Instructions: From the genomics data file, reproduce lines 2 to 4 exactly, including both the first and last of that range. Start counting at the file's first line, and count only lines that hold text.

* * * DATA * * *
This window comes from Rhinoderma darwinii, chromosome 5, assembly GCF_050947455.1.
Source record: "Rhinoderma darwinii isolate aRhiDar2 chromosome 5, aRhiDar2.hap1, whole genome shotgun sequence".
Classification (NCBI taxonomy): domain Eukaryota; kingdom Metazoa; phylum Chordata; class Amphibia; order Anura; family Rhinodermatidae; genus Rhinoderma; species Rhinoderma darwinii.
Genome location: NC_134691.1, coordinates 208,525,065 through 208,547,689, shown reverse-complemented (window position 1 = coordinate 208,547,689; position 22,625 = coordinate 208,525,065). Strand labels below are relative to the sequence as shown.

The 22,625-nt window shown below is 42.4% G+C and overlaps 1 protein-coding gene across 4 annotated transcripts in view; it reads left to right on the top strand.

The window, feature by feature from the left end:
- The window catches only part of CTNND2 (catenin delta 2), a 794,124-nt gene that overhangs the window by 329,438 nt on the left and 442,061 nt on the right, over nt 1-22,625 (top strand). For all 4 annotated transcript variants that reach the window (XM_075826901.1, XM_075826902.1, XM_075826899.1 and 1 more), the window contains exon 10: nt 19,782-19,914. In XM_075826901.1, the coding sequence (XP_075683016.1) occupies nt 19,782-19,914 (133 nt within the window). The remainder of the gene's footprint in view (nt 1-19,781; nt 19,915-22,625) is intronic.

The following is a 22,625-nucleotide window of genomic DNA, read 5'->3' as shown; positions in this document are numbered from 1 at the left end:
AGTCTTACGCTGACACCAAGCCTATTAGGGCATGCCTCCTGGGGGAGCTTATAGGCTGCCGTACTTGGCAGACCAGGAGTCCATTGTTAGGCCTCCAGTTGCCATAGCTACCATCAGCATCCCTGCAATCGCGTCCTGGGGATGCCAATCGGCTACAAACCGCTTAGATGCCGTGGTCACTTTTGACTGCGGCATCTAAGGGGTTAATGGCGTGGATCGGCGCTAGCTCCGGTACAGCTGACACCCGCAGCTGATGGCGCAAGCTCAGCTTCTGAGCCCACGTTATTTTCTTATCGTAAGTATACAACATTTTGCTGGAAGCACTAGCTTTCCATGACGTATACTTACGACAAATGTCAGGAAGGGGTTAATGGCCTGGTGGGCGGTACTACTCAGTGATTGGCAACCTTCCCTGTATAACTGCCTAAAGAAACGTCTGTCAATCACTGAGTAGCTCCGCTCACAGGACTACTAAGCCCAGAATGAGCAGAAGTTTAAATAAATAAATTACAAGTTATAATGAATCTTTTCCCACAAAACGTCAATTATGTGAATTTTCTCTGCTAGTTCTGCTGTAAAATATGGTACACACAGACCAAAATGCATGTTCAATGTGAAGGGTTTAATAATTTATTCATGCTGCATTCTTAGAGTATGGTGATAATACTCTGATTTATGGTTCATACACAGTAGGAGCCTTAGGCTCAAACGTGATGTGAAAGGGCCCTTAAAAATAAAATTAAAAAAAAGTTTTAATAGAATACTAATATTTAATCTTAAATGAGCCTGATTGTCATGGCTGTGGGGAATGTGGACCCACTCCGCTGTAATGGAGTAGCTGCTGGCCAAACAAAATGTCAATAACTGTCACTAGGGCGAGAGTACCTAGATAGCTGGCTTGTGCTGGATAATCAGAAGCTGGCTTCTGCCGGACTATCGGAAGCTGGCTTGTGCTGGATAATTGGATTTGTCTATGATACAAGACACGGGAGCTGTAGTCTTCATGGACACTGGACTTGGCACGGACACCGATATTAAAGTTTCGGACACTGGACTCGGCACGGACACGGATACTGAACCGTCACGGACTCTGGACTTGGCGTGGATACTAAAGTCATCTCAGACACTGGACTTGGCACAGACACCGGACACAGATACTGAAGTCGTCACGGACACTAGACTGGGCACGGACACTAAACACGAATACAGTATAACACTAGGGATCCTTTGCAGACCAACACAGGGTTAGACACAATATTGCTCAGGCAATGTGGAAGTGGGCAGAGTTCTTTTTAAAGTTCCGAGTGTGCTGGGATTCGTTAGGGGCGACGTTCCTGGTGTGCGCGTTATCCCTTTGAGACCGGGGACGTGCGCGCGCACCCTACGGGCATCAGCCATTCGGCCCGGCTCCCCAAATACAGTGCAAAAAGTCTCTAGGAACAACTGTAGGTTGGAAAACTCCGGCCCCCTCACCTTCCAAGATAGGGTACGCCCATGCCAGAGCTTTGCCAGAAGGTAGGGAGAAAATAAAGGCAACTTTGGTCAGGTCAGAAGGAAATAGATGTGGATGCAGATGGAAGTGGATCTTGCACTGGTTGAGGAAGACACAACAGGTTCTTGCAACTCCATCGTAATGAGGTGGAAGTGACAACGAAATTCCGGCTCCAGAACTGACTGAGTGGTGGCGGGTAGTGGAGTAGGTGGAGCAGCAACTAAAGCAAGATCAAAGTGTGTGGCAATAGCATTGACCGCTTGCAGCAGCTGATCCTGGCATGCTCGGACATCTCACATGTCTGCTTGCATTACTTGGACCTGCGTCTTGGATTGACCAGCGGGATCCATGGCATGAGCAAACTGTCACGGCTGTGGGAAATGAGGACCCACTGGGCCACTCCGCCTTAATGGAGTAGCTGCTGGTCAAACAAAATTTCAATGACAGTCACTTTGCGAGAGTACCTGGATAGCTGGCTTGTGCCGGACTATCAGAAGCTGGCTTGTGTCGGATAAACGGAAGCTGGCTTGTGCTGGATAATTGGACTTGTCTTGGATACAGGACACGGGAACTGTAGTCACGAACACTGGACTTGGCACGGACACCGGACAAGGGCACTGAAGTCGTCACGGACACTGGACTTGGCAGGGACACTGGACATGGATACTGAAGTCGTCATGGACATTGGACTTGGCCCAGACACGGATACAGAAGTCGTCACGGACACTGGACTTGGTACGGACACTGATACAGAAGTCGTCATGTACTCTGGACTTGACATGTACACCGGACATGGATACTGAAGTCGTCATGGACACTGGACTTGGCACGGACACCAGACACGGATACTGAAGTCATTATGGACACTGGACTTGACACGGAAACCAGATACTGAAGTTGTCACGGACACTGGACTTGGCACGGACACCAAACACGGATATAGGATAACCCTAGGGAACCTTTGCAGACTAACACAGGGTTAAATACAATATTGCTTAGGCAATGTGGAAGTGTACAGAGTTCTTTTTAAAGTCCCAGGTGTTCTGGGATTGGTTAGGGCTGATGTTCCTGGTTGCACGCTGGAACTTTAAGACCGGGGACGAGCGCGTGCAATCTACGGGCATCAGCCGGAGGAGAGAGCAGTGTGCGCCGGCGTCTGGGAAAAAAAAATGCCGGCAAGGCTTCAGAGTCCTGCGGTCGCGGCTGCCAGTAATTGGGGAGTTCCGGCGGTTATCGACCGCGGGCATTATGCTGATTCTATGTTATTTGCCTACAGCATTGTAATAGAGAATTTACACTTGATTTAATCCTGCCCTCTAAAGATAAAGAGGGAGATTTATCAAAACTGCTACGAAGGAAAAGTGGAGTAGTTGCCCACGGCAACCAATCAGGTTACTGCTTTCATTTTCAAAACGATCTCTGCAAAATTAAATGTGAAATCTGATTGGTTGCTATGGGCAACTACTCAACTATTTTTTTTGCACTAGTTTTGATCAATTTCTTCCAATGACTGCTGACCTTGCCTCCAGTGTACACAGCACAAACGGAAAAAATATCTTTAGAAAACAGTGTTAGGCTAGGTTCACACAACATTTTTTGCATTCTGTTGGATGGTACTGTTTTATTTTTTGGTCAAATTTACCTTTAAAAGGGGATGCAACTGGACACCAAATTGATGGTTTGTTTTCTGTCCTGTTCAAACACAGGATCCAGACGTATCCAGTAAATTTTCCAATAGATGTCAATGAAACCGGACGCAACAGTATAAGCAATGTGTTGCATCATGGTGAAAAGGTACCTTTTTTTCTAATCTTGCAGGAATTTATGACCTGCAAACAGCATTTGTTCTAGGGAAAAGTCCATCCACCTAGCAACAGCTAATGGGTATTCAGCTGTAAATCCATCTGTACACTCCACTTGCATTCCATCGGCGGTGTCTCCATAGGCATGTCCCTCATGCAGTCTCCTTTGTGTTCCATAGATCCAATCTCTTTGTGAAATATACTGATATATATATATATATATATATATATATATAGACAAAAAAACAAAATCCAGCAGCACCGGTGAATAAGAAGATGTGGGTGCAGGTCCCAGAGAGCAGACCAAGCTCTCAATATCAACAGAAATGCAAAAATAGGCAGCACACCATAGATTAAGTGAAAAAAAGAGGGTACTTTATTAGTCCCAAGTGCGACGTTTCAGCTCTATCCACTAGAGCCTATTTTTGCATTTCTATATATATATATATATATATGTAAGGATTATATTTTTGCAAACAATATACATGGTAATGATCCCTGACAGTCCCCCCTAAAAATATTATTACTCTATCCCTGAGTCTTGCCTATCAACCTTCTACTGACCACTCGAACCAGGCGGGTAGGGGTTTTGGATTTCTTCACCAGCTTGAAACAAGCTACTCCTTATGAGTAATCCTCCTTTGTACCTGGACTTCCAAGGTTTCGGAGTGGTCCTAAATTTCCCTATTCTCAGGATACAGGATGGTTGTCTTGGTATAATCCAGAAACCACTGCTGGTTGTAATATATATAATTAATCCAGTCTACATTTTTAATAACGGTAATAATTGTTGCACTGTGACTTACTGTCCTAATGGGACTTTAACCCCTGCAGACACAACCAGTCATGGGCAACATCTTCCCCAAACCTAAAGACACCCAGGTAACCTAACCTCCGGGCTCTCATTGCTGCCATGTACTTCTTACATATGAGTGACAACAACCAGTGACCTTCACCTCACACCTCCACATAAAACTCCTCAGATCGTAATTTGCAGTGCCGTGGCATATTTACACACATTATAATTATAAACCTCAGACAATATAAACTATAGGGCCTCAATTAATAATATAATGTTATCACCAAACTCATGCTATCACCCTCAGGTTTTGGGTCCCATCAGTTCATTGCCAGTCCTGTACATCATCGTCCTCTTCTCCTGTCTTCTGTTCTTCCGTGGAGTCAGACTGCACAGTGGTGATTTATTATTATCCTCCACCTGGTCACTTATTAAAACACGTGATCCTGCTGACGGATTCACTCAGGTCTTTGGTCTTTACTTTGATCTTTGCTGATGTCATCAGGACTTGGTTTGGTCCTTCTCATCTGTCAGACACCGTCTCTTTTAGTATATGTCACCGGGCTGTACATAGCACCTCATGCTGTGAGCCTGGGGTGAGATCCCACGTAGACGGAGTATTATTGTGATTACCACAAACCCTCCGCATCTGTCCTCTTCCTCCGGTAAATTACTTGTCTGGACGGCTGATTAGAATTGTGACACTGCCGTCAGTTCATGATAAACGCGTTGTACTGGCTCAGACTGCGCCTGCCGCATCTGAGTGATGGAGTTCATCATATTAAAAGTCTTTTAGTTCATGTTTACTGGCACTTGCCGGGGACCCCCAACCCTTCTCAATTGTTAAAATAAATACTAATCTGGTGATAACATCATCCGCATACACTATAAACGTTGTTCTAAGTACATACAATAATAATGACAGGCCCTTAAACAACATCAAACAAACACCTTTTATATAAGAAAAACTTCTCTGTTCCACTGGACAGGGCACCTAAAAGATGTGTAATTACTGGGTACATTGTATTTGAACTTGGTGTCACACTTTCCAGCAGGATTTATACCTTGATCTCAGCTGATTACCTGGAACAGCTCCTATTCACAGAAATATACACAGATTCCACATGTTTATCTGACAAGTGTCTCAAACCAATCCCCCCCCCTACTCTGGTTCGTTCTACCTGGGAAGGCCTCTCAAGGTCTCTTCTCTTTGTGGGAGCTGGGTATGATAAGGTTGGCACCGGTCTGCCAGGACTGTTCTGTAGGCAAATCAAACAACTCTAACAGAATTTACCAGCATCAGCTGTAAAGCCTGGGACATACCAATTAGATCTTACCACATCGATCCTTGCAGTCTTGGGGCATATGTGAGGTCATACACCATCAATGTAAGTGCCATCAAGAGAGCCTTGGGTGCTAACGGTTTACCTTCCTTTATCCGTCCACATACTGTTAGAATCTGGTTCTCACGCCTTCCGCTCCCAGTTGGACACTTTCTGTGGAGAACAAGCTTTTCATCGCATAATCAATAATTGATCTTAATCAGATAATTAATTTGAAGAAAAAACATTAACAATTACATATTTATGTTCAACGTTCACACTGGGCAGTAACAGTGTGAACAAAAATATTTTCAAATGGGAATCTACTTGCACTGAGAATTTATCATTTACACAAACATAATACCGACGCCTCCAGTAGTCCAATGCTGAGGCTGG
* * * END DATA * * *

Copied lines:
Source record: "Rhinoderma darwinii isolate aRhiDar2 chromosome 5, aRhiDar2.hap1, whole genome shotgun sequence".
Classification (NCBI taxonomy): domain Eukaryota; kingdom Metazoa; phylum Chordata; class Amphibia; order Anura; family Rhinodermatidae; genus Rhinoderma; species Rhinoderma darwinii.
Genome location: NC_134691.1, coordinates 208,525,065 through 208,547,689, shown reverse-complemented (window position 1 = coordinate 208,547,689; position 22,625 = coordinate 208,525,065). Strand labels below are relative to the sequence as shown.